Alabama, Exports, and Prosperity

Alabama, Exports, and Prosperity

  • July 29th, 2019

Alabama, Exports, and Prosperity

Of all the goods produced in Alabama, not many have been exported over the decades. Now that is about to change. Consider, for example, the “Mercedes-Effect.” Starting this spring, the Mercedes M-Class will be offered in markets other than the United States. If Mercedes-Benz achieves its goal to sell in excess of 30,000 units abroad, Alabama’s export share will jump by roughly 25 percent. As a result, Alabama will advance into the circle of the top exporting states in the Southeast.

This article illustrates the links between export numbers, Alabama’s economy, and people’s lives. Initially, we need to clarify the use of the term “export share” in this article. Here, the export share of a state is the value of exported manufactured goods as a portion of the total value of manufactured goods in a certain period. Services, such as tourism, or commodities like wheat or cotton, although a significant part of some states’ exports, are not considered in this analysis. (They either are not recorded on a state by state basis or would exceed the scope of this article.)

To understand the relationship between exports and prosperity, it is helpful to ask which industries contribute the most to exports and what percentage of each industry’s total production is exported. The paper, chemical, machinery, electronics, and vehicle industries are more export-oriented than the food, textile, apparel, and lumber industries. At the same time the high-export industries pay significantly higher wages than the less export-oriented. For example, firms in the vehicle industry pay their production people about twice as much as apparel companies.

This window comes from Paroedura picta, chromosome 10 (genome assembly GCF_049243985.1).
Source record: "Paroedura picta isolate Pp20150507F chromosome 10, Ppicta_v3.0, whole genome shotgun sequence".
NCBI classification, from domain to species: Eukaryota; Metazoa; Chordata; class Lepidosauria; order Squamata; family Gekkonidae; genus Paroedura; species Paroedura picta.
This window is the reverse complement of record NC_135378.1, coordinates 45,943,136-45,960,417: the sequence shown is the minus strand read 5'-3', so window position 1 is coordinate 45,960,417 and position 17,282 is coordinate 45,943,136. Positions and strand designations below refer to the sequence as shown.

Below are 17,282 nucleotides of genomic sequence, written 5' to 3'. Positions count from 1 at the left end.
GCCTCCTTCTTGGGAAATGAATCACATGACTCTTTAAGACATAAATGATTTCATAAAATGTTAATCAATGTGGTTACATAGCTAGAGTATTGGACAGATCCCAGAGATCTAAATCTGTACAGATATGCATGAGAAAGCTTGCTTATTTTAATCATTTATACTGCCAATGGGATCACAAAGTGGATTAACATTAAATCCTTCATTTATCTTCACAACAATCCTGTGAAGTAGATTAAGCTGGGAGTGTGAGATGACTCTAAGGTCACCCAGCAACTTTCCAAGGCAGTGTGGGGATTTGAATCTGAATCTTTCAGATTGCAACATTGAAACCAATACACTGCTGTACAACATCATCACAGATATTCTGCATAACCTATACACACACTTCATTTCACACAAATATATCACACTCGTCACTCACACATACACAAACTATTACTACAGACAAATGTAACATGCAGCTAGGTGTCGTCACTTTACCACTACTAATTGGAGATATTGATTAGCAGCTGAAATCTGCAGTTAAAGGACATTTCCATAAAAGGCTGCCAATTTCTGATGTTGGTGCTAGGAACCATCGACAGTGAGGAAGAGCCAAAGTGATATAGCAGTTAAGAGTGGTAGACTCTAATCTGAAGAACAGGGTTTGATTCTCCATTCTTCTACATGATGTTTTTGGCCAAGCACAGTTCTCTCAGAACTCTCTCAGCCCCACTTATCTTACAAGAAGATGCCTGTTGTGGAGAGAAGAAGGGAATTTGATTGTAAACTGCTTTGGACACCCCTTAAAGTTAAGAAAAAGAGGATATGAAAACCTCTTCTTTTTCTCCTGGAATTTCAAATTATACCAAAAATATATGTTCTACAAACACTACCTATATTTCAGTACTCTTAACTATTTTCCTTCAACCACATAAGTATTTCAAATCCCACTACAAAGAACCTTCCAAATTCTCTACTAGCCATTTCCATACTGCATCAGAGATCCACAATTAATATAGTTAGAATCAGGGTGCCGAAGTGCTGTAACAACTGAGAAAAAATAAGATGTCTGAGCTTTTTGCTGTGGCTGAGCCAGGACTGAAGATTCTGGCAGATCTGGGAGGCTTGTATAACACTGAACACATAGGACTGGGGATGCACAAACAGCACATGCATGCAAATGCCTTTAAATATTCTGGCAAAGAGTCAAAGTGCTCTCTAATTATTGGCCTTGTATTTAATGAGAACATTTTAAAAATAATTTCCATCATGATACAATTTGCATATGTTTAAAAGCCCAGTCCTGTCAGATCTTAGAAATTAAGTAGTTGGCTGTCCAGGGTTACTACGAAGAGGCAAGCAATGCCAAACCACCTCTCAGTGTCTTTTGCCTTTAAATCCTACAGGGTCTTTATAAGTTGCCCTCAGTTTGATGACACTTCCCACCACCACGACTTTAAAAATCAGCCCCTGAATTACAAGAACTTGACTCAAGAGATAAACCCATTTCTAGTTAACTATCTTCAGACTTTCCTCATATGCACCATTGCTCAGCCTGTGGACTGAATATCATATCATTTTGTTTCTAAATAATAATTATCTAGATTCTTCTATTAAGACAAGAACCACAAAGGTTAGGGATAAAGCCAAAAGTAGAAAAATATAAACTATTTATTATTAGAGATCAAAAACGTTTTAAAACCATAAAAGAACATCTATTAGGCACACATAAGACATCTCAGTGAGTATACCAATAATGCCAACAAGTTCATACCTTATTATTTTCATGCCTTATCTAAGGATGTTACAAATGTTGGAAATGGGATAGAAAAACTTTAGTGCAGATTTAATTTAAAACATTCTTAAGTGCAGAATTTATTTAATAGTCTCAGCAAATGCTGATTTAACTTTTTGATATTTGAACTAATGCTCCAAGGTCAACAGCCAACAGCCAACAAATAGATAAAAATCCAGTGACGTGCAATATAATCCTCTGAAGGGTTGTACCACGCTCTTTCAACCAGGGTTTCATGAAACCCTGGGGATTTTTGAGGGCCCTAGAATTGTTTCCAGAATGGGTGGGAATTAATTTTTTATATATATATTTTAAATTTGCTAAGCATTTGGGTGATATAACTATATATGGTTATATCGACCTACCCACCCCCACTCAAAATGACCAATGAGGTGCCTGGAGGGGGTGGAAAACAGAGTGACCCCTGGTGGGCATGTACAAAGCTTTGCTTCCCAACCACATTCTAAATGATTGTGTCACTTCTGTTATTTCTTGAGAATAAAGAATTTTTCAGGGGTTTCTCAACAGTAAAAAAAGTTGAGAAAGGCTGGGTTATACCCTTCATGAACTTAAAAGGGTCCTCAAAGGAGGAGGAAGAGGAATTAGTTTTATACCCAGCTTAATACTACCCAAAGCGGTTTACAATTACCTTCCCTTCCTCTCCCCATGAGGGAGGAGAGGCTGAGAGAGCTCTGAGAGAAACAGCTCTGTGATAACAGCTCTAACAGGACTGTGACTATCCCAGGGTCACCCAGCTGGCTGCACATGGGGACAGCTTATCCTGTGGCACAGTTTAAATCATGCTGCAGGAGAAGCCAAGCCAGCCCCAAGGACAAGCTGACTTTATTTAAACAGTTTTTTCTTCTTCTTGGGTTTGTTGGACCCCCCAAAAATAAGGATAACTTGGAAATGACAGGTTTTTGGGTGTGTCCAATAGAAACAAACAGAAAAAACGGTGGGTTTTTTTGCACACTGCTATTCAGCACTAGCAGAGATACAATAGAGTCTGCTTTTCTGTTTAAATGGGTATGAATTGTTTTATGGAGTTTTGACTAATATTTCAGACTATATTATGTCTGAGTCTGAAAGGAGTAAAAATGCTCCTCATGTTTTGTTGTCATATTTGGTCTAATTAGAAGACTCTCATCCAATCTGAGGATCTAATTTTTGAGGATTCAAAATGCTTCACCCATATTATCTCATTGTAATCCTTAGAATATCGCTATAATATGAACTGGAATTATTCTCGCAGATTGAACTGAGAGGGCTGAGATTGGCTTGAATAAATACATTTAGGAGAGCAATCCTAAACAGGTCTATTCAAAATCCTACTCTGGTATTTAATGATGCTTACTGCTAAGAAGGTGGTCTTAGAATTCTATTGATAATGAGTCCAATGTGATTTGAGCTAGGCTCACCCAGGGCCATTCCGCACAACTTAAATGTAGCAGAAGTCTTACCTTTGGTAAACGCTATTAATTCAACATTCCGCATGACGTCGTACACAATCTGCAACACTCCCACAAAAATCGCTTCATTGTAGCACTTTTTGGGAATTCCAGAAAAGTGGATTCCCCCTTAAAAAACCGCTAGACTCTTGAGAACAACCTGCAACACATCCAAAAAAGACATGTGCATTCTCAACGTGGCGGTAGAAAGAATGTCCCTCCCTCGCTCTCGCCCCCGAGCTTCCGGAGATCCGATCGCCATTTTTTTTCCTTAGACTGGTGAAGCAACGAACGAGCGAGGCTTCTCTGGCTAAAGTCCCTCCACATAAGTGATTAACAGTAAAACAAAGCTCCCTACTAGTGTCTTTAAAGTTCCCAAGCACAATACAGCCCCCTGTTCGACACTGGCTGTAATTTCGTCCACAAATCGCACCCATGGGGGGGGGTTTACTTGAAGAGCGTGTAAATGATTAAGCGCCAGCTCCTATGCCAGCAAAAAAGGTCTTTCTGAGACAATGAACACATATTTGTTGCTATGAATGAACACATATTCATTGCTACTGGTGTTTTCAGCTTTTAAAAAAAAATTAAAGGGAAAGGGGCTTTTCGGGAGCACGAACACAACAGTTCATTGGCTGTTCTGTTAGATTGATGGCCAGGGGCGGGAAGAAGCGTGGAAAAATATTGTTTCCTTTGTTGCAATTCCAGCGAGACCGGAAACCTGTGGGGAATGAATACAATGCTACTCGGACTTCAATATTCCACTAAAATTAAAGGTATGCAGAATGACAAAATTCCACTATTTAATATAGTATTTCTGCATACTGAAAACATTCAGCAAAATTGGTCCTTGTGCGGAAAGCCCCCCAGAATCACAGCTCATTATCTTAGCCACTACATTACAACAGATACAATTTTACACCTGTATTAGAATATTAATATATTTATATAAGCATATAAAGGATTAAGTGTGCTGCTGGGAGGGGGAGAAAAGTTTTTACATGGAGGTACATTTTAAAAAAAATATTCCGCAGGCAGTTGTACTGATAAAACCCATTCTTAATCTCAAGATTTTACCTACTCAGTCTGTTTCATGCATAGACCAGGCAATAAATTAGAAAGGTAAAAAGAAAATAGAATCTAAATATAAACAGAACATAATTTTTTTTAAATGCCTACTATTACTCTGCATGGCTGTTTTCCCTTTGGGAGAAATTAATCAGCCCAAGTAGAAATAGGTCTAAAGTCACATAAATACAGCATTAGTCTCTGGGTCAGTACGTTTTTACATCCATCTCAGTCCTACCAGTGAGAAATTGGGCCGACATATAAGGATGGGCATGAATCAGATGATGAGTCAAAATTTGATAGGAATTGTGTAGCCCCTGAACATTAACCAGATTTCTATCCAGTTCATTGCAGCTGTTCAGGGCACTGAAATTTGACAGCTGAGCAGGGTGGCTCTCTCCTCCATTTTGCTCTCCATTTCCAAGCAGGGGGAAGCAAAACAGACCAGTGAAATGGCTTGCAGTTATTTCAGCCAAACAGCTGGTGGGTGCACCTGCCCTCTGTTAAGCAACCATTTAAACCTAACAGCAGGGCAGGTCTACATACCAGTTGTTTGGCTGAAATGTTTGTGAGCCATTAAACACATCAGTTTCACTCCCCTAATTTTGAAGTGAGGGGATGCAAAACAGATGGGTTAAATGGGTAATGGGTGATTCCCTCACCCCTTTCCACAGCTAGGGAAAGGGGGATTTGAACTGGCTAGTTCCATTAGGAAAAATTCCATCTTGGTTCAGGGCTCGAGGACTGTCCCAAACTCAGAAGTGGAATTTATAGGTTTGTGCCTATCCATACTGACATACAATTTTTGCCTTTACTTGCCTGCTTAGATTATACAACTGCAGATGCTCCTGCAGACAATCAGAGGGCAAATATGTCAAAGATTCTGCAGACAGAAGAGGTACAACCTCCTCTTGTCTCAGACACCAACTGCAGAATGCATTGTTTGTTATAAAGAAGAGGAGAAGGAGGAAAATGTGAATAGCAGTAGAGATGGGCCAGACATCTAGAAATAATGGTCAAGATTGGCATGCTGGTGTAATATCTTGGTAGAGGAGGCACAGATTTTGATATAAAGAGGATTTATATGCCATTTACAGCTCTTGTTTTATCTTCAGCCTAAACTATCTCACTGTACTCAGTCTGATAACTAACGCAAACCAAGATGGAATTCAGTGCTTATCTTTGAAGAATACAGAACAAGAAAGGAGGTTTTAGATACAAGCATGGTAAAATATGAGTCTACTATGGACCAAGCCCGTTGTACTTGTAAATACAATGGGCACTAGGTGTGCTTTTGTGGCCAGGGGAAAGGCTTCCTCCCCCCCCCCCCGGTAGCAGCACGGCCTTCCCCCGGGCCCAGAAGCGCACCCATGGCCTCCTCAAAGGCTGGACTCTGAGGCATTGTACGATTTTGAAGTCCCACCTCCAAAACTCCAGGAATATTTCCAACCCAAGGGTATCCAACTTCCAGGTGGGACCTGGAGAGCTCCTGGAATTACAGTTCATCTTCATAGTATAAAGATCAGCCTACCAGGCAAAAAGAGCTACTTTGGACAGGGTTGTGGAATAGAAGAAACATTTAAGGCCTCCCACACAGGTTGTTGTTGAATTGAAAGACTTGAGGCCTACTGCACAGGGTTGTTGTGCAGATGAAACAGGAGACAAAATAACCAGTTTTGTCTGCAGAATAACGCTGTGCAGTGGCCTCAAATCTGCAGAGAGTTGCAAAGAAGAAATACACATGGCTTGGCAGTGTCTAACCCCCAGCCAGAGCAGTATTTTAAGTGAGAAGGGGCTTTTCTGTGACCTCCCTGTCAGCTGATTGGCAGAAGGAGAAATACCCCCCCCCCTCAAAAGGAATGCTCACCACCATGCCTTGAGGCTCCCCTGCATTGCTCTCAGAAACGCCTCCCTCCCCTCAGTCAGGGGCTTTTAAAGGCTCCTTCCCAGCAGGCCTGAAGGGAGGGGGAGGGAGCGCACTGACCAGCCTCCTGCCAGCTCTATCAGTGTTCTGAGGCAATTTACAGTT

In general, a higher export share goes along with a higher income level. It is the people employed in these industries who benefit foremost from higher exports and, consequently, higher wages. But, indirectly, shop and restaurant owners, car dealers, and insurance salesmen also benefit from increased levels of disposable personal income. In the long run, almost everybody reaps some benefits from rising exports.

Another benefit is that reasonably high export shares reduce dependency on the domestic state of the economy. To a certain extent, recessions in the United States could be buffered by sound international demand for products made in Alabama.

Finally, high export shares are a sign of progressiveness and global competitiveness. Alabama’s reputation and attractiveness certainly will not skyrocket solely because of an increasing export share, but high export visibility does no harm either.

Stephan Droxner
Graduate Research Assistant